Next, you have the amazingly out-of-character Cyclops, who literally says that the Avengers think of the X-Men as “ugly stepchildren.” This has never been true, as the Avengers and X-Men have generally respected one another. Many of these characters are friends, so Cyclops’ incessant and ridiculous whining doesn’t make sense at all. Plus, I’m not convinced that he even has a rational point thinking that the Phoenix is coming to rebuild mutantkind. He of all people should know how destructive the Phoenix is. On the other side of the debate, Captain America seems a bit out of character as well. In every other instance recently, he’s trusted Scott and has conferred with him on many issues. So why not say, “Hey Scott, the Phoenix is coming, got any ideas?” Instead, he jumps the gun. I understand that there has to be a conflict for them to fight over, but like Schism, this seems completely forced and out-of-character.
The next problem is how each of these characters is portrayed. I didn’t know Luke Cage and the Thing could breathe and fight underwater! The panels between Black Panther and Storm were just awful…and I thought she was an Avenger now? Hope elbowing Transonic in the face makes me wonder why those Five Lights are still following her. Everyone seems just out of place.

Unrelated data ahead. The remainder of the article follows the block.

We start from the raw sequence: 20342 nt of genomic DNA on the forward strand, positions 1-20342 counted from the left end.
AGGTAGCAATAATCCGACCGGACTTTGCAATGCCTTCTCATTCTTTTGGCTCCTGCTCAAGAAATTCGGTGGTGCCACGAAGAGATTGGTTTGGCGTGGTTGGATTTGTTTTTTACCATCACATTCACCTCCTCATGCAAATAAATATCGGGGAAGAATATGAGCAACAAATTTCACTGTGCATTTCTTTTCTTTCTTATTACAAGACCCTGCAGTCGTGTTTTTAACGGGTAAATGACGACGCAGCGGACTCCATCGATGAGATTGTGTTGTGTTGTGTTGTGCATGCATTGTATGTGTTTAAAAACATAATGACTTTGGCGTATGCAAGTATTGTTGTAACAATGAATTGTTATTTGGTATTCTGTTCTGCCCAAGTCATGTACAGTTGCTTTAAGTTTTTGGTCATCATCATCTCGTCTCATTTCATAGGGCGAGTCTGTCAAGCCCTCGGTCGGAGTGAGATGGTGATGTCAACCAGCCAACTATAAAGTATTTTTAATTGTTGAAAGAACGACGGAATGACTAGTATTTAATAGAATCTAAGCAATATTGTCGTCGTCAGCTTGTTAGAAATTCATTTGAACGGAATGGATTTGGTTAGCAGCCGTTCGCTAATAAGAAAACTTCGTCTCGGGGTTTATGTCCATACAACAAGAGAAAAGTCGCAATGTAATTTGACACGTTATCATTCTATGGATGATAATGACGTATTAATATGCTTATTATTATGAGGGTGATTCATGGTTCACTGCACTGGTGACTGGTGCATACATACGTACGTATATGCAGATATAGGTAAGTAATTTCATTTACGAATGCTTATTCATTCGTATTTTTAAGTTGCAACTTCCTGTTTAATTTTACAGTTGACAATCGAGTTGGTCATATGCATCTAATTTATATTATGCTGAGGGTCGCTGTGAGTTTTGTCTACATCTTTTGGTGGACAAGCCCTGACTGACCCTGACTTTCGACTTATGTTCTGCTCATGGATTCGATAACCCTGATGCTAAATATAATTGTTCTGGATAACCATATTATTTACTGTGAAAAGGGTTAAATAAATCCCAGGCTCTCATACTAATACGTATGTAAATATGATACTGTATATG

My final critique is Romita’s art. I thought he started strong and issue #1 felt more like classic JRJR, but this looks lazy, unfinished, and lacking in any interesting panels. What this issue needed was huge double-page spreads by an Olivier Coipel or Steve McNiven, not the undefined and scratchy pencils of Romita. This feels like a fan-fic rendition of a real Marvel book.
Overall, I’m starting to feel like Avengers: The Children’s Crusade was the real AvX and this is just a bad issue of What If? –JJ
Cover: 8/10 Writing: 2/10 Art: 2/10 Relevance: 9/10
After Cypher (Douglas Ramsey) conquered his inner-demons by coming out victorious against a reanimated re-animator on Paradise Island and effectively saving the lives of his entire team in Issue #40, the gang takes a little break for this issue. Which in all honesty, is just a filler issue as the Journey Into Mystery/New Mutants crossover titled “Exiled” begins with next issue.